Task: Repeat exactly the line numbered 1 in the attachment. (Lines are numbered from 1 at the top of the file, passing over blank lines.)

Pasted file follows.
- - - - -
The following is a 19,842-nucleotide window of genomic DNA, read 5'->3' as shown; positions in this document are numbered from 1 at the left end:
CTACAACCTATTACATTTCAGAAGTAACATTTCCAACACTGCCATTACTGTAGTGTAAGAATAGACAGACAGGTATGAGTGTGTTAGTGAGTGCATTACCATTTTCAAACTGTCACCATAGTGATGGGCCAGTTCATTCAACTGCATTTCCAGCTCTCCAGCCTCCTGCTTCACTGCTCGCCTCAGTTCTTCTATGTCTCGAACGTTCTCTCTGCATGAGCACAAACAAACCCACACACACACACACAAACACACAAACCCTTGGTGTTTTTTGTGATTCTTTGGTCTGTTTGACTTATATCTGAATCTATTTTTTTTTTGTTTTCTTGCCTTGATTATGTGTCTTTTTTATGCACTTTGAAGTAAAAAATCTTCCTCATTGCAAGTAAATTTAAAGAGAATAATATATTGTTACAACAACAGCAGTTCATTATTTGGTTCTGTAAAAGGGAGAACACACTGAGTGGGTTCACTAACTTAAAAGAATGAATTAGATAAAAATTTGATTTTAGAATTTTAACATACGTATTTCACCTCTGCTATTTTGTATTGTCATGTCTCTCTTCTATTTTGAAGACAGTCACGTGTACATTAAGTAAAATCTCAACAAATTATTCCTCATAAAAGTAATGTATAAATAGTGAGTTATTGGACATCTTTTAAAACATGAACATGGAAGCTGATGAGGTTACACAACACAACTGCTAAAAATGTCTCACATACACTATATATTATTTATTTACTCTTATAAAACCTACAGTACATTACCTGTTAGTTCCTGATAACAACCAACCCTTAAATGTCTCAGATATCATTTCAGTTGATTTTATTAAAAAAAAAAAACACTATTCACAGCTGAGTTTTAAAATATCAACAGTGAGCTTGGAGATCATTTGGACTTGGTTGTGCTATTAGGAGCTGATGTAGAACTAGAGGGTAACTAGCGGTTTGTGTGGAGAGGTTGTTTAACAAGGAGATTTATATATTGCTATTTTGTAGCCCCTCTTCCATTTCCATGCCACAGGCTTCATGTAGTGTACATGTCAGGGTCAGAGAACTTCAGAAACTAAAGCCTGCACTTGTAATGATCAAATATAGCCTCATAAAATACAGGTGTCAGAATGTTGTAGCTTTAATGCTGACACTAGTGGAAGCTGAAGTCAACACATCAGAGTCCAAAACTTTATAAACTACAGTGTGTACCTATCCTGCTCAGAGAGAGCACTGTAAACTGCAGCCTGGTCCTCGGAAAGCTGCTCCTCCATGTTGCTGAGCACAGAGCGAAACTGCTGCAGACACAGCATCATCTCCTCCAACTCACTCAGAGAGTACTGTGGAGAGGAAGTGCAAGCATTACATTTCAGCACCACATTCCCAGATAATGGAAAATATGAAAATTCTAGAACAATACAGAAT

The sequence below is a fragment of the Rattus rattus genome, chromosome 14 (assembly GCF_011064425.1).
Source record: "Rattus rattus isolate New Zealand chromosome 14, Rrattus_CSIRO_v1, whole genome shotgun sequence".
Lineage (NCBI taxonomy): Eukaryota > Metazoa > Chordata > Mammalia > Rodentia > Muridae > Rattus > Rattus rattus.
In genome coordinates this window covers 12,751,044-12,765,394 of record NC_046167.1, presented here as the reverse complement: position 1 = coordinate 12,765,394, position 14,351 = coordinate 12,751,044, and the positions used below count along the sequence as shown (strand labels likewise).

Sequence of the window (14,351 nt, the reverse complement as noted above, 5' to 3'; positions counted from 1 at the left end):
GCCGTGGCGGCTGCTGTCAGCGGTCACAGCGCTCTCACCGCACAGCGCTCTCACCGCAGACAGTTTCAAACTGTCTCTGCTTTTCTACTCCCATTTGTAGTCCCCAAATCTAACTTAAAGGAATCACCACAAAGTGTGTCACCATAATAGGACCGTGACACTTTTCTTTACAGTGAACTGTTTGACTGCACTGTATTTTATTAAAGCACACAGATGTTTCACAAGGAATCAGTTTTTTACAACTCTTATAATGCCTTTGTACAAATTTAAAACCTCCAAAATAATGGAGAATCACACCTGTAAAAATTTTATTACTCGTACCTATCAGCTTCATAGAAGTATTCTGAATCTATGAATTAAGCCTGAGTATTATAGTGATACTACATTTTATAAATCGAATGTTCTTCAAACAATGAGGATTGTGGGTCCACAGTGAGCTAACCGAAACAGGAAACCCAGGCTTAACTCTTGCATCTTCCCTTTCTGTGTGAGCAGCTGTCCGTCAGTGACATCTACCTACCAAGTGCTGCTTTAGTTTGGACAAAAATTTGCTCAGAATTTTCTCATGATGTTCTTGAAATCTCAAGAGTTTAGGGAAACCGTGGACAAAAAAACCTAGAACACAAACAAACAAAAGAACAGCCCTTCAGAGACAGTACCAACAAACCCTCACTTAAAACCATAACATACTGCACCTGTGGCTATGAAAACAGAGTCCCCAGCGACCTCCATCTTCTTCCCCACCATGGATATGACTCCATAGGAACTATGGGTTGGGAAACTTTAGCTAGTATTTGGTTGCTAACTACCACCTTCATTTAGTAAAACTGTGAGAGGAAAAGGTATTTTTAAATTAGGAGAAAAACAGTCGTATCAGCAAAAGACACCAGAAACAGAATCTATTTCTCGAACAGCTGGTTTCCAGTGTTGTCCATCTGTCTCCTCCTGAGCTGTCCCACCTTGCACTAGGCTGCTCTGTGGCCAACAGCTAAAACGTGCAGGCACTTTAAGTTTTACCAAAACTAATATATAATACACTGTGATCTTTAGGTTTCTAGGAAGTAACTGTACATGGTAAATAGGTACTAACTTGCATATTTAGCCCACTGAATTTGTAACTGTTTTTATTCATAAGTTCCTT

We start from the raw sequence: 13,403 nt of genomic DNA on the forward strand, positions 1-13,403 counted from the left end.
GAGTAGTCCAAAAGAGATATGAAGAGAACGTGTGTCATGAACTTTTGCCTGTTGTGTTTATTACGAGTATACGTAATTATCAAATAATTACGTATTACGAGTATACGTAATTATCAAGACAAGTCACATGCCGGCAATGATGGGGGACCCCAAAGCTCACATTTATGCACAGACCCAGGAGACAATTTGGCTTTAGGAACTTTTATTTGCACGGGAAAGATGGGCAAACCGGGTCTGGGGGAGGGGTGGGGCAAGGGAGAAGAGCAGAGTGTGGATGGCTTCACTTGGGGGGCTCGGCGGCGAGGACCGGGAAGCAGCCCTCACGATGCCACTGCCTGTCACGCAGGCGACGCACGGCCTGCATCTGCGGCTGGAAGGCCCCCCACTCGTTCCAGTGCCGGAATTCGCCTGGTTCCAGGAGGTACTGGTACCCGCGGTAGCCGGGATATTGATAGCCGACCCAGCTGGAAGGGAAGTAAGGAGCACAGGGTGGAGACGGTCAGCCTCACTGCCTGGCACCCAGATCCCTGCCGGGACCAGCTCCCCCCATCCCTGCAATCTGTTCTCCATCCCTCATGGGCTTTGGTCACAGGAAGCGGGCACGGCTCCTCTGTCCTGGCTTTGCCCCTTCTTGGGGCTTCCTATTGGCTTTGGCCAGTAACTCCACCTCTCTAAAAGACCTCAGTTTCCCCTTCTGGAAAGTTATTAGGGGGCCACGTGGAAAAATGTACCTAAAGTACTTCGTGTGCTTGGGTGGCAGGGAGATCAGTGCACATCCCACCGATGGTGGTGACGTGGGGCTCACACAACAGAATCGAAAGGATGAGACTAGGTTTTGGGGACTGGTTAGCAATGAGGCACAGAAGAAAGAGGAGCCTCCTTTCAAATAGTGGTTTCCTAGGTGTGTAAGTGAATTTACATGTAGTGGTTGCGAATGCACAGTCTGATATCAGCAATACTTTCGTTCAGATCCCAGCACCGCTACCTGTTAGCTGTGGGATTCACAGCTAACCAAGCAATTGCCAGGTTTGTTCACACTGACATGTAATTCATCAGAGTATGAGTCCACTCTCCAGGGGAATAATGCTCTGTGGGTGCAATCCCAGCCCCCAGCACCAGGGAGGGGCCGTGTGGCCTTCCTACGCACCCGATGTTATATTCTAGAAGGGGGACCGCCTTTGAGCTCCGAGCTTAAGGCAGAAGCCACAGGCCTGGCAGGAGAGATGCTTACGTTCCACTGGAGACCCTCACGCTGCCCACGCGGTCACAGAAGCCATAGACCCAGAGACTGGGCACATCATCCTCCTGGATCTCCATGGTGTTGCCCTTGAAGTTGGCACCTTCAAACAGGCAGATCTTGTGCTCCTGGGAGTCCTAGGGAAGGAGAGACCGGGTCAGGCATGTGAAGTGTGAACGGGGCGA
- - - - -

The following is a 19,842-nucleotide window of genomic DNA, read 5'->3' as shown; positions in this document are numbered from 1 at the left end: